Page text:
Dear Friends, Throughout the fiscal year, April 1, 2016- March 31, 2017, the National Association of School Nurses (NASN) progressed in its mission to optimize student health and learning by advancing the practice of school nursing and its vision for all children to be healthy, safe, and ready to learn. This year, the NASN Board of Directors adopted a new strategic plan. Concepts infused in the strategic plan include partnerships, member engagement, and public narrative. Partnerships: • NASN joined with approximately 60 national organizations on the 2017 Save Medicaid in Schools Coalition (SMISC) which focused on proposed funding changes to Medicaid and the Children’s Health Insurance Program (CHIP) and their effect on students and schools. • In spring 2017, NASN teamed with the Network for Public Health Law to convene a symposium titled: School Nurses: Understanding Legal Strategies for Advancing a Culture of Health in Schools. Topics presented included: • The role of school nurses in promoting child and adolescent health; • The legal framework for school nursing (e.g., ratio laws, professional requirements, Medicaid reimbursement for school health services, FERPA); • Epidemiologic evidence of improved student health outcomes and decreased absenteeism; • Successful models of utilizing school nurses to improve access to care; and • The role of school nurses in addressing health equity. • NASN participates as a national organization on the U.S. Department of Education’s (with Healthy Schools Campaign and Trust for America’s Health) Healthy Students, Promising Futures Learning Collaborative. This Learning Collaborative provides 12 state teams with strategies for expanding access to school-based health services for children enrolled in Medicaid. Liz Clark, NASN Board Member from Colorado, is part of the Colorodo state team. Other school nurse leaders are represented on state teams. Member Engagement: NASN supports school nurses advancing their nursing practice. Several resources and tools available to support school nurses include: • Volunteer Manager Center deployed in early 2017. This software is built into the SchoolNurseNet community website and is used for recruiting and tracking volunteers. Volunteer opportunities can be opened to find individuals interested in serving on NASN committees, participating in new programs, authoring blogs, updating NASN resources, mentoring conference attendees, and much more. • The NASN redesigned association website was launched in spring 2017. This 21st century website provides modern, searchable, and mobile-friendly features. The website home page was designed in response to input from hundreds of website visitors. • NASN journals continue to deliver articles of interest to school nurses. Podcast interviews are posted for each issue. • The Journal of School Nursing published two special issues this year: February was devoted to literature reviews (Evidence for Practice) and April was devoted to sexual health issues. The impact of special issues is measured by an accounting of citations and online usage. • Members express satisfaction with the variety of articles in the NASN School Nurse journal. School Nurse Public Narrative: • NASN received preliminary data for the School Nurse Workforce Study. As we look at school nurse workforce across the nation a question comes to mind: What, as a profession, do we better need to understand (so we can articulate it to others)? • New publications arrived this year: School Nursing: Scope and Standards of Practice, 3rd Edition and Principles for Practice: The Role of IHPs in Care Coordination for Students with Chronic Health Conditions. These publications provide the methods and messaging school nurses need for their work. • A NASN cohort became Johnson & Johnson School Health Leadership Program Fellows and began work on a project that will result in development of message maps for school nurses. • National media outlets sought out NASN spokespersons to inform audiences through stories about student health and the work of school nurses. NASN is defining 21st century school health services by connecting school nurses with education and resources for providing health services that lead to Better Health. Better Learning. TM Sincerely and with best regards,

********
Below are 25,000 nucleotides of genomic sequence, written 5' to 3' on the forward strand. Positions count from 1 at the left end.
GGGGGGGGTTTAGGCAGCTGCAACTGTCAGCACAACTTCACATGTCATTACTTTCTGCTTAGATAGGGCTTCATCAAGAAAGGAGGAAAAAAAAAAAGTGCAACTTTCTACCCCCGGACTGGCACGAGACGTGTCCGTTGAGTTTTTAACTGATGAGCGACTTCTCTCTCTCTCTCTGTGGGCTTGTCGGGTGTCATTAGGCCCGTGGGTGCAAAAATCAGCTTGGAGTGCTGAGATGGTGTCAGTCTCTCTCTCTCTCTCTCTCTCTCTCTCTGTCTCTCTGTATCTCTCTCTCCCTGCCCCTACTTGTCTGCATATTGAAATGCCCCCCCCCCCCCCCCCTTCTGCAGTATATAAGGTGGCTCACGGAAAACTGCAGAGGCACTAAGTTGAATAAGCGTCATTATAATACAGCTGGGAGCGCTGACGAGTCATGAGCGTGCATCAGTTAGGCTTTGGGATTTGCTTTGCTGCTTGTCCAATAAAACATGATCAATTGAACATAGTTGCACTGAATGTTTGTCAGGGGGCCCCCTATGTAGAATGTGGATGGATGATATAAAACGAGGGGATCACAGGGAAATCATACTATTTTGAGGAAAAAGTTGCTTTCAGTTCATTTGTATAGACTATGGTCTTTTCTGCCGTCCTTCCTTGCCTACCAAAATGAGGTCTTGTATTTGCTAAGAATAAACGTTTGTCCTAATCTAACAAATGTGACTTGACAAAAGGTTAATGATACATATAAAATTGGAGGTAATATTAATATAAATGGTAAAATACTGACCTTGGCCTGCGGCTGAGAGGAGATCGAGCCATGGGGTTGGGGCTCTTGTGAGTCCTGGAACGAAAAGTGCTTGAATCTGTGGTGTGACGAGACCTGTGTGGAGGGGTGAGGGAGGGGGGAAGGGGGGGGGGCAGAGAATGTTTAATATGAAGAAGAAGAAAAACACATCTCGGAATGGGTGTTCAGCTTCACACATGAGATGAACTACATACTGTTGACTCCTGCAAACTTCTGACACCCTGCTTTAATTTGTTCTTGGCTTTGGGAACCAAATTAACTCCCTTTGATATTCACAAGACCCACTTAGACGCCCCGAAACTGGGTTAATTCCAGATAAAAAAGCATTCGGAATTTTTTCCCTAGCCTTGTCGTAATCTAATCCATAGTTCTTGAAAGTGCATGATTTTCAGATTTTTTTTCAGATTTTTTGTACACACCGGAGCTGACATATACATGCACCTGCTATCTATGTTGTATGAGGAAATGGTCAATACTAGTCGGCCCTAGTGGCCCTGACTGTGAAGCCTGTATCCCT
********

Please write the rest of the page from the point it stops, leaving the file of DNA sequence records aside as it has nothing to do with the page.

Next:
Beth Mattey, MSN, RN, NCSN NASN President (2015-2017)